Think BR: Measuring social - it can be done
Measuring social media might be difficult but it's certainly not impossible, writes James Devon, planning director, MBA.
James Devon, planning director, MBA
A study this year by Econsultancy and NetBooster UK found that among over 300 UK in-house marketers and over 200 ad agency employees, nearly two-thirds of companies plan to increase their social media spending within the next twelve months.
However, measurement puts fear into many marketers as self-professed gurus promise bumper numbers while there are no legitimately robust measurement tools in sight.
I am not the first to confirm that social media is certainly not easy to measure, but it is possible and it can be rigorous, even beyond the ever-vacuous ‘friend’ counting.
What needs to be established from the outset is what you’re setting out to measure and then you can develop activity that has relevant controls and tests to prove the value.
To be honest, I don’t think social media is helpful as a term for measurement because it is seen as a singular mass, both in terms of the way people use it and the way brands use it to further their objectives.
If we draw an analogy with TV, it is more than just brand promotions in their various guises, it's documentaries, news, films, party political broadcasts, etc.
And like the plurality of TV we don’t look for a single methodology to measure social media but evaluate accordingly - content broadcasters will, by and large, use different evaluation techniques to DRTV advertisers.
Rather than bumper numbers you’re looking for metrics that prove that your social activity has worked against your objectives.
And social media’s regularly reported metrics aren’t that helpful either. A ‘like’ can mean many different things, so assigning a single value to it is pretty useless.
To explain, you may ‘like’ a brand because you’ve loved them forever, but have no intention to buy (a Ferrari). It could be that you may like something in order to enter into a prize draw; or that you like something because you’ve admired an ad, or because it’s a cause you support.
There is no single motivation for a like, so there can be no accurate single value of one. Are likes causal or correlated to success? It’s likely that the answer is both and dependent on context.
So it is clear that all likes are not alike, which limits the value of it as a measure.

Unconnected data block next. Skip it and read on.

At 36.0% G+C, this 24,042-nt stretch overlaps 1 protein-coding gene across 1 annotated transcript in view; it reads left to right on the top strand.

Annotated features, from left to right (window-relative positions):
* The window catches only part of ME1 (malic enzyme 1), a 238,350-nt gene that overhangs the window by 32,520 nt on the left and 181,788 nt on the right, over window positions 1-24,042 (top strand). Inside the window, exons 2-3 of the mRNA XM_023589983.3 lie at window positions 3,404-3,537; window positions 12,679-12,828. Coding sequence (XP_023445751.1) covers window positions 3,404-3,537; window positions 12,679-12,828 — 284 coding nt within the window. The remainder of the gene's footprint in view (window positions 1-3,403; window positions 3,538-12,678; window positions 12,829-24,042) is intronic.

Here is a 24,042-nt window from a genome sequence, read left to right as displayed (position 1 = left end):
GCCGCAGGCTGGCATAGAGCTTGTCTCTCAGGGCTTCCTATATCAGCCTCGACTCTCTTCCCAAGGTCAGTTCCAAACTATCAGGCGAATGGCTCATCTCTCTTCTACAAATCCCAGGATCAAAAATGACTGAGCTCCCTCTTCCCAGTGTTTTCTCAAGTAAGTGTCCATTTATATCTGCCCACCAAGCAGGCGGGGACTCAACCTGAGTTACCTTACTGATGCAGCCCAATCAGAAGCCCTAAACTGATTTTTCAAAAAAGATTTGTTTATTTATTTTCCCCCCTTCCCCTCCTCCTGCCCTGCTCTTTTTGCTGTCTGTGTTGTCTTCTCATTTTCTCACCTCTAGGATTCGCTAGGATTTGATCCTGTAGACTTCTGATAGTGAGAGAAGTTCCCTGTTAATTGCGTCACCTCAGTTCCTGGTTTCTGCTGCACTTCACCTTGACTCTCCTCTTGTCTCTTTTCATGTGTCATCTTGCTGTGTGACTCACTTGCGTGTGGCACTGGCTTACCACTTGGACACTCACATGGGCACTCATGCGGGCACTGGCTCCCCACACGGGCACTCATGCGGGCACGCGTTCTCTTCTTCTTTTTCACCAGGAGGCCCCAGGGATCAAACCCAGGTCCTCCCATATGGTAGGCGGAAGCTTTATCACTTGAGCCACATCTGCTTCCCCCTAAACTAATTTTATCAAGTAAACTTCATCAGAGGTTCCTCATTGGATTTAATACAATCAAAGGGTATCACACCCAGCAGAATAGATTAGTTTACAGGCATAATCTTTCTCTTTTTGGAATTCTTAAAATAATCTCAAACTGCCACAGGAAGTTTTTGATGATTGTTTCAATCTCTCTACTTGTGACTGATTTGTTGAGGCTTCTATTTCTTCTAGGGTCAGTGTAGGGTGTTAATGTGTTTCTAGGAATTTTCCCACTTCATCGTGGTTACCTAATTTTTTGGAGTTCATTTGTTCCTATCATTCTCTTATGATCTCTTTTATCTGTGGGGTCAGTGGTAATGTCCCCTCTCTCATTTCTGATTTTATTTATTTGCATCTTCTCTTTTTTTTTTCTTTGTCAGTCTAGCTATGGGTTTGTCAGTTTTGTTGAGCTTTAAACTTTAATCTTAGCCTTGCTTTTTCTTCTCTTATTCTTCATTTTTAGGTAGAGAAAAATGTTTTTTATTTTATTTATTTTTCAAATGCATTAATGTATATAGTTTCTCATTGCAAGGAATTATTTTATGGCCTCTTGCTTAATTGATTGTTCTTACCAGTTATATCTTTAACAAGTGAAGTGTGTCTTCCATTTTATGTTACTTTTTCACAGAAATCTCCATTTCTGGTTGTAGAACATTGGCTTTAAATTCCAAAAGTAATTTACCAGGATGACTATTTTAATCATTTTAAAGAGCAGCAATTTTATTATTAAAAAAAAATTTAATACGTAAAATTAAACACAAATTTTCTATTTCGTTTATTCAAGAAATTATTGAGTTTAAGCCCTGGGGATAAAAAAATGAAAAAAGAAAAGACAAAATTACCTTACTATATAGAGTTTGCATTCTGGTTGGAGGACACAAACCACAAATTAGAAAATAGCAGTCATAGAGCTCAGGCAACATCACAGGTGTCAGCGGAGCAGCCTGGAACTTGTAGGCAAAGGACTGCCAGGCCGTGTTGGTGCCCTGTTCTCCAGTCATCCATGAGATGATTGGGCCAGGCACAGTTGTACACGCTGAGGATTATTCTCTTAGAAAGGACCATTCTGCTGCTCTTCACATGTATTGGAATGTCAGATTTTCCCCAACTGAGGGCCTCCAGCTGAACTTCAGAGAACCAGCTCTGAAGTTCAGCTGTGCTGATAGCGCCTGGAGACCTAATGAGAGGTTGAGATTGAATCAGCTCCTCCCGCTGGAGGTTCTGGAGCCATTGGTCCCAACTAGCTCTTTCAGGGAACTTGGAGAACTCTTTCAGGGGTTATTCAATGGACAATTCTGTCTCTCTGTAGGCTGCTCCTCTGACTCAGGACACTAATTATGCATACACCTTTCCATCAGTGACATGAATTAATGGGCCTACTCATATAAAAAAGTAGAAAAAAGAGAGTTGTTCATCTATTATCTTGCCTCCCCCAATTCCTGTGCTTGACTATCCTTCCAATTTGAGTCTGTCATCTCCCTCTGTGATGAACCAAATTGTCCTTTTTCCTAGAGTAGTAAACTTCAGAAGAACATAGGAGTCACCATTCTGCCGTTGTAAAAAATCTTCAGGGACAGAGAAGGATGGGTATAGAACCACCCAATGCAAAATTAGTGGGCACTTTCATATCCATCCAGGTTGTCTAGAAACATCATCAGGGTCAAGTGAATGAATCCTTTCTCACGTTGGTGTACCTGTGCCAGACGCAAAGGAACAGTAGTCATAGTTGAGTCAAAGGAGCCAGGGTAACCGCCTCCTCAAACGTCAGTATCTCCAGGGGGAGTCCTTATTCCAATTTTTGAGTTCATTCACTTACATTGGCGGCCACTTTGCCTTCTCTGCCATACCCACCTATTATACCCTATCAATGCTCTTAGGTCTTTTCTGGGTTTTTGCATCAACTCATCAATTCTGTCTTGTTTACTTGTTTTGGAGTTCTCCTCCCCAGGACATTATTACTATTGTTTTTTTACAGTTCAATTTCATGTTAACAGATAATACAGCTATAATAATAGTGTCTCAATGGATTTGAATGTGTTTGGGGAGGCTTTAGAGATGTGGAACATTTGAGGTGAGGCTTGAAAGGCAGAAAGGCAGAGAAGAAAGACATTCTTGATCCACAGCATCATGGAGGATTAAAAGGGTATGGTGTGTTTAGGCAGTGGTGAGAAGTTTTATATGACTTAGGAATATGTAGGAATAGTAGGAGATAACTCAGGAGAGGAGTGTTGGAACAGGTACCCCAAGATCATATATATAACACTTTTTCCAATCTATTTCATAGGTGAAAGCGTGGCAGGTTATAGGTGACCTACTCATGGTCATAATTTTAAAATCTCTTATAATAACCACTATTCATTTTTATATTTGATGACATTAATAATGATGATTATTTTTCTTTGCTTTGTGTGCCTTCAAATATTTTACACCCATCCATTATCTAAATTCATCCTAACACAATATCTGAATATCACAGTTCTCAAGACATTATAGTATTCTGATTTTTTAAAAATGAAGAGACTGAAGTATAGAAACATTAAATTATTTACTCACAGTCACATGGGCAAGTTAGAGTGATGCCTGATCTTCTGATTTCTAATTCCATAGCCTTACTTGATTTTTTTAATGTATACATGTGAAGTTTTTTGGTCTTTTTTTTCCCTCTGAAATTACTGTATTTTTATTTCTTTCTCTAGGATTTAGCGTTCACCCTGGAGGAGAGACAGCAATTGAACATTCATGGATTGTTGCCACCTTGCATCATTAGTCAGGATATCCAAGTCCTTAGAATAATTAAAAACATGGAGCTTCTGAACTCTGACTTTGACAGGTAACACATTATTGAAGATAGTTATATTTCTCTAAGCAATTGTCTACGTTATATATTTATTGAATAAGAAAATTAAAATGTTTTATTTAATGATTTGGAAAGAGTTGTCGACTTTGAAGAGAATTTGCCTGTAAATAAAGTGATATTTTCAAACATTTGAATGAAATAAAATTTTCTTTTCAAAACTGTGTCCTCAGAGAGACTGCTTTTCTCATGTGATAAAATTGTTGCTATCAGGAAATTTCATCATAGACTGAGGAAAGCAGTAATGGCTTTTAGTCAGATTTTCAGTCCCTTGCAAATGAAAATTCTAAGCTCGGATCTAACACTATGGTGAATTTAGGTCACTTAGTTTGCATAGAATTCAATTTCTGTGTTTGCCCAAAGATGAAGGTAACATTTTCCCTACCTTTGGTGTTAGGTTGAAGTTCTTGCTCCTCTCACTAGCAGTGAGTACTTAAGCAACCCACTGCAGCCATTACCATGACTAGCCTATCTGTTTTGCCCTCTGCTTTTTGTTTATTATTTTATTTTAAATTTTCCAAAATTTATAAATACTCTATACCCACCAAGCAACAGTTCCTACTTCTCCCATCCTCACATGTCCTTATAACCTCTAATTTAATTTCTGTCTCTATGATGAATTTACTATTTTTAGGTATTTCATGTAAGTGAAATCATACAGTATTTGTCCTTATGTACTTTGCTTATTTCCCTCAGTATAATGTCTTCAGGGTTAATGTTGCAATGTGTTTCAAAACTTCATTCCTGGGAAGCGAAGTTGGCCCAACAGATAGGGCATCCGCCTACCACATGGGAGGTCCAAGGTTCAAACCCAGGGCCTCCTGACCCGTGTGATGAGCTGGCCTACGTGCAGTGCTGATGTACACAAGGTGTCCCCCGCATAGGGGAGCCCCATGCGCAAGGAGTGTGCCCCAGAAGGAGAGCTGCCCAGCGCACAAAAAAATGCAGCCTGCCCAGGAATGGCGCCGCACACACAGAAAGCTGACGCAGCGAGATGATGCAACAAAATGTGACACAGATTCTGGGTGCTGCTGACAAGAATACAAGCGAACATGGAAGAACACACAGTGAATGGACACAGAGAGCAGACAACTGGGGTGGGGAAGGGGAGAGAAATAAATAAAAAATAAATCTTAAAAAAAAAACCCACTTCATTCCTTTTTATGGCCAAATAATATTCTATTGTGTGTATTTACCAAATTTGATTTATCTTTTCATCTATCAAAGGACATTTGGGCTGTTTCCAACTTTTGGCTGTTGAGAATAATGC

There is no doubt that social media measurement must be specific to the brand’s business and marketing objectives.
Take BT’s Twitter account, which is used specifically to achieve a business objective of providing cost-effective customer service. Recently at a conference, BT reported that traditionally it costs the brand £12 to solve a customer service issue but only 12p to do it through Twitter.
At MBA we believe there are four levels of metrics from which to extract data to move a brand closer to effective measurement, whatever the social activity.
- Brand exposure
Brand exposure means the basics a marketer can calculate such as fans, searches and visits to views and mentions. Unfortunately, as with the 'like' example, such elements can be lost.
- Brand engagement
This level measures how interested people are in the brand through retweets, comments on posts, shares and links. It also gauges how much people have amplified the effect by exposing the brand further by sharing it with friends and others in their networks.
- Brand influence
The effect that the brand has on the consumer, in terms of things such as warmth of feeling, can be measured by gauging the share of voice, as well as using such measurements as sentiment analysis. After all a 75% share of mentions that are positive is a very different story to a 75% share of mentions that are negative.
- Brand action
Brand action determines solid business metrics like cost to serve, leads, sales and cost of sale, to provide tangible results.
Even though there is no silver bullet to measure such a multi-faceted beast as social media beast it is quite straightforward to get indicative results.
The only thing is that more robust business proof is trickier. Brands must use established methodologies so that they can report against their specific business objectives effectively.
James Devon, planning director, MBA
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